Anglo-American Encroachments and Texas
at the Turn of a Century, 1783–1803
The Treaty of Paris in 1783 finalized the creation of a new American nation with its expansion-minded citizens who would soon exert increasing pressures on Spain’s North American holdings. Over the next two decades, which ended with the Louisiana Purchase, Spain faced a crisis of empire. Its expanded responsibilities included the defense of Florida, regained from Great Britain at the conclusion of the American colonies’ war of independence, and the Louisiana Territory.
Unfortunately for Spain, Charles III died in 1788, and the dictum that great monarchs are seldom succeeded by equally great sons held true. One of Spain’s most enlightened monarchs was followed by one of its least able—Charles IV (1788–1808). The immigration policy formulated by the new king and his chief minister, Manuel Godoy, for the defense of Louisiana would prove ineffective, but it would nonetheless be repeated later on in Spanish Texas.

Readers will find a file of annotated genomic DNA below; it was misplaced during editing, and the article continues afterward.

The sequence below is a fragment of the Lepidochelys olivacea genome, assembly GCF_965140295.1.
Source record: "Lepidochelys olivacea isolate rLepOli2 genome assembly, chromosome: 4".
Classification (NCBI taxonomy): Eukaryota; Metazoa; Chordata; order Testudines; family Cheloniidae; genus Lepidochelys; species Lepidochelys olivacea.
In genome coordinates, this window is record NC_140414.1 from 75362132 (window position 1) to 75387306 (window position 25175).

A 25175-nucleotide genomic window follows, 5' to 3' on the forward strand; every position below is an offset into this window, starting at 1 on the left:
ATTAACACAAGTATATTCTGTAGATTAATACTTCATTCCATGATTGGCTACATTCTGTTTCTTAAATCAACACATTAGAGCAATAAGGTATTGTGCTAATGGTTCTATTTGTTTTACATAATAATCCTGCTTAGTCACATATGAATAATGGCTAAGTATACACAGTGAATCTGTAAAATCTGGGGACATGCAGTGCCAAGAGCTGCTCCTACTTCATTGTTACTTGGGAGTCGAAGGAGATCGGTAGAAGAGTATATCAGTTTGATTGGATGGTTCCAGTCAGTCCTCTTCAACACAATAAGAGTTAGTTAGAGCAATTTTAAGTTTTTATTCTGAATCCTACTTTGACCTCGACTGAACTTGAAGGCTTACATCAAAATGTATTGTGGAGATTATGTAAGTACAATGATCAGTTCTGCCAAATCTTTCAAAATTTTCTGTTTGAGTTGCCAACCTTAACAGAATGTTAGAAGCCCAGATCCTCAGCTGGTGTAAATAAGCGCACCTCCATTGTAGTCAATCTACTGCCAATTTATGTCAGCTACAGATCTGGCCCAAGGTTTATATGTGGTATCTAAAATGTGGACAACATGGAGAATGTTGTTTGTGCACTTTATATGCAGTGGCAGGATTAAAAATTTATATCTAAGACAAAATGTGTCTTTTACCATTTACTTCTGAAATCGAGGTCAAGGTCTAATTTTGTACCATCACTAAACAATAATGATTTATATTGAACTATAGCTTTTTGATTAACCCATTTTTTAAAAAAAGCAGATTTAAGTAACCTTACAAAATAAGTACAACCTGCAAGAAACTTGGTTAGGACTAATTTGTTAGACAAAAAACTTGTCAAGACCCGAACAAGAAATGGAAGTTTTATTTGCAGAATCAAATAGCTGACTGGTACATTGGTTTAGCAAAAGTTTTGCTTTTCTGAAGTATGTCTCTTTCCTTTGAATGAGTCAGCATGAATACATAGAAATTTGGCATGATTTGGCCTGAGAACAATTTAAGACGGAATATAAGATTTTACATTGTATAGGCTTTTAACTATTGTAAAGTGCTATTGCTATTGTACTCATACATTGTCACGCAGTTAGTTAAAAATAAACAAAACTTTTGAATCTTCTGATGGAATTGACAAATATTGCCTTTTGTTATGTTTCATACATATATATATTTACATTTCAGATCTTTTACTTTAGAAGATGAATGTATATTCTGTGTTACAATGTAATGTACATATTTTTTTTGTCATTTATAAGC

Although Anglo-American immigrants were allowed to enter Spanish Louisiana, officials in Mexico City regarded Texas and New Mexico as offlimits to foreign infiltration. To this end, they redoubled efforts at securing the loyalties of the major Indian nations in both provinces, lest they fall under Anglo influence. In their dealings with the Norteños and the Comanches, the Spanish continued the French approach of employing licensed agents who were sent among these First People. At the same time, given that Indians in South and East Texas had generally proven unwilling to accept life on Spanish terms, the mission/presidio system in Texas was destined to end in the late 1700s. By contrast, Texas witnessed the continued emergence of viable communities at Nacogdoches, La Bahía, and San Antonio, with their economies centered primarily on ranching and farming. And finally, concerns over Anglo influence near their realms convinced Spanish officials